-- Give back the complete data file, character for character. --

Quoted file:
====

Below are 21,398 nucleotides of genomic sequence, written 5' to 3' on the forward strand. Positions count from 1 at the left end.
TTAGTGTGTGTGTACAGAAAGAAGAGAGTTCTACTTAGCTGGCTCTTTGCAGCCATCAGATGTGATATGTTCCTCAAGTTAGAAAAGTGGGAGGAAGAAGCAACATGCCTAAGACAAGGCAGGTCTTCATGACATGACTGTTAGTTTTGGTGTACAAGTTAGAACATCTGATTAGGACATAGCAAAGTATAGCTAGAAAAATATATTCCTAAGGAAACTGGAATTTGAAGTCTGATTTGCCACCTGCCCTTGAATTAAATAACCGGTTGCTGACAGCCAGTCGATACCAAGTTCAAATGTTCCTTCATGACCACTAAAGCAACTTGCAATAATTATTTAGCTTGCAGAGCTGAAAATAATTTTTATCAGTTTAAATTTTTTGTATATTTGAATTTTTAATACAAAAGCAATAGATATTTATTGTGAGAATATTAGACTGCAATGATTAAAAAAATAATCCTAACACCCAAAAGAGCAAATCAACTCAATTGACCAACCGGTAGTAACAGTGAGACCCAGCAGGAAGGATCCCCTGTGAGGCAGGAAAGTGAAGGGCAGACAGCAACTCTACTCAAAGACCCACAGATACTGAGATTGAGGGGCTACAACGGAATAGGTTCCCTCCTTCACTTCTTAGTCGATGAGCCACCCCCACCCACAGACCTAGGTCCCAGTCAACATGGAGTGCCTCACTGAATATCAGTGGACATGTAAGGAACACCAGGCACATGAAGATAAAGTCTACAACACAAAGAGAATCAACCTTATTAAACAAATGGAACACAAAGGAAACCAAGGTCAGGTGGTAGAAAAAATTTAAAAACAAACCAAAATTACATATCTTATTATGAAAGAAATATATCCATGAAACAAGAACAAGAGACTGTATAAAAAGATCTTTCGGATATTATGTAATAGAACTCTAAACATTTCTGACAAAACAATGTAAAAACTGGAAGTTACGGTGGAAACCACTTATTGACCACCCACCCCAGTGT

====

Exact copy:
Below are 21,398 nucleotides of genomic sequence, written 5' to 3' on the forward strand. Positions count from 1 at the left end.
TTAGTGTGTGTGTACAGAAAGAAGAGAGTTCTACTTAGCTGGCTCTTTGCAGCCATCAGATGTGATATGTTCCTCAAGTTAGAAAAGTGGGAGGAAGAAGCAACATGCCTAAGACAAGGCAGGTCTTCATGACATGACTGTTAGTTTTGGTGTACAAGTTAGAACATCTGATTAGGACATAGCAAAGTATAGCTAGAAAAATATATTCCTAAGGAAACTGGAATTTGAAGTCTGATTTGCCACCTGCCCTTGAATTAAATAACCGGTTGCTGACAGCCAGTCGATACCAAGTTCAAATGTTCCTTCATGACCACTAAAGCAACTTGCAATAATTATTTAGCTTGCAGAGCTGAAAATAATTTTTATCAGTTTAAATTTTTTGTATATTTGAATTTTTAATACAAAAGCAATAGATATTTATTGTGAGAATATTAGACTGCAATGATTAAAAAAATAATCCTAACACCCAAAAGAGCAAATCAACTCAATTGACCAACCGGTAGTAACAGTGAGACCCAGCAGGAAGGATCCCCTGTGAGGCAGGAAAGTGAAGGGCAGACAGCAACTCTACTCAAAGACCCACAGATACTGAGATTGAGGGGCTACAACGGAATAGGTTCCCTCCTTCACTTCTTAGTCGATGAGCCACCCCCACCCACAGACCTAGGTCCCAGTCAACATGGAGTGCCTCACTGAATATCAGTGGACATGTAAGGAACACCAGGCACATGAAGATAAAGTCTACAACACAAAGAGAATCAACCTTATTAAACAAATGGAACACAAAGGAAACCAAGGTCAGGTGGTAGAAAAAATTTAAAAACAAACCAAAATTACATATCTTATTATGAAAGAAATATATCCATGAAACAAGAACAAGAGACTGTATAAAAAGATCTTTCGGATATTATGTAATAGAACTCTAAACATTTCTGACAAAACAATGTAAAAACTGGAAGTTACGGTGGAAACCACTTATTGACCACCCACCCCAGTGT